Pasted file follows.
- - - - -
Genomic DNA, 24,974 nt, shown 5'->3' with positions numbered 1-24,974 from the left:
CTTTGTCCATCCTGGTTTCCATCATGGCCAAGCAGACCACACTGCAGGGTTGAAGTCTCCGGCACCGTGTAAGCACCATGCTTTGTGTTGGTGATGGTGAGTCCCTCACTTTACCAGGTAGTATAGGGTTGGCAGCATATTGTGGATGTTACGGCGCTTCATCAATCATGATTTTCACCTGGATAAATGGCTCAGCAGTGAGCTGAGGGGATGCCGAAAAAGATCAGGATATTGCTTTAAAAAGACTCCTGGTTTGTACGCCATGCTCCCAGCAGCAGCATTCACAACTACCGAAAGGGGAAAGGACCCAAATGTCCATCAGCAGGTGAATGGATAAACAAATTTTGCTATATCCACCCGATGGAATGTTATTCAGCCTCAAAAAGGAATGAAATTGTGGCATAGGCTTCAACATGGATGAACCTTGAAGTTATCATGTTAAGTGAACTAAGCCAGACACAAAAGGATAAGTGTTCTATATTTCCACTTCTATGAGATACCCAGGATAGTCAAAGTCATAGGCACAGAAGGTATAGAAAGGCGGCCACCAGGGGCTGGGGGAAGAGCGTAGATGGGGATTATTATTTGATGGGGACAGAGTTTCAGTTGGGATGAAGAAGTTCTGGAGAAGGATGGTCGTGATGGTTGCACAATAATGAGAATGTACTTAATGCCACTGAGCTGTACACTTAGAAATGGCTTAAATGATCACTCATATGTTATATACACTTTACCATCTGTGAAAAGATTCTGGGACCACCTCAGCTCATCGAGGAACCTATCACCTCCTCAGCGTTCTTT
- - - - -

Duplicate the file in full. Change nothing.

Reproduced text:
Genomic DNA, 24,974 nt, shown 5'->3' with positions numbered 1-24,974 from the left:
CTTTGTCCATCCTGGTTTCCATCATGGCCAAGCAGACCACACTGCAGGGTTGAAGTCTCCGGCACCGTGTAAGCACCATGCTTTGTGTTGGTGATGGTGAGTCCCTCACTTTACCAGGTAGTATAGGGTTGGCAGCATATTGTGGATGTTACGGCGCTTCATCAATCATGATTTTCACCTGGATAAATGGCTCAGCAGTGAGCTGAGGGGATGCCGAAAAAGATCAGGATATTGCTTTAAAAAGACTCCTGGTTTGTACGCCATGCTCCCAGCAGCAGCATTCACAACTACCGAAAGGGGAAAGGACCCAAATGTCCATCAGCAGGTGAATGGATAAACAAATTTTGCTATATCCACCCGATGGAATGTTATTCAGCCTCAAAAAGGAATGAAATTGTGGCATAGGCTTCAACATGGATGAACCTTGAAGTTATCATGTTAAGTGAACTAAGCCAGACACAAAAGGATAAGTGTTCTATATTTCCACTTCTATGAGATACCCAGGATAGTCAAAGTCATAGGCACAGAAGGTATAGAAAGGCGGCCACCAGGGGCTGGGGGAAGAGCGTAGATGGGGATTATTATTTGATGGGGACAGAGTTTCAGTTGGGATGAAGAAGTTCTGGAGAAGGATGGTCGTGATGGTTGCACAATAATGAGAATGTACTTAATGCCACTGAGCTGTACACTTAGAAATGGCTTAAATGATCACTCATATGTTATATACACTTTACCATCTGTGAAAAGATTCTGGGACCACCTCAGCTCATCGAGGAACCTATCACCTCCTCAGCGTTCTTT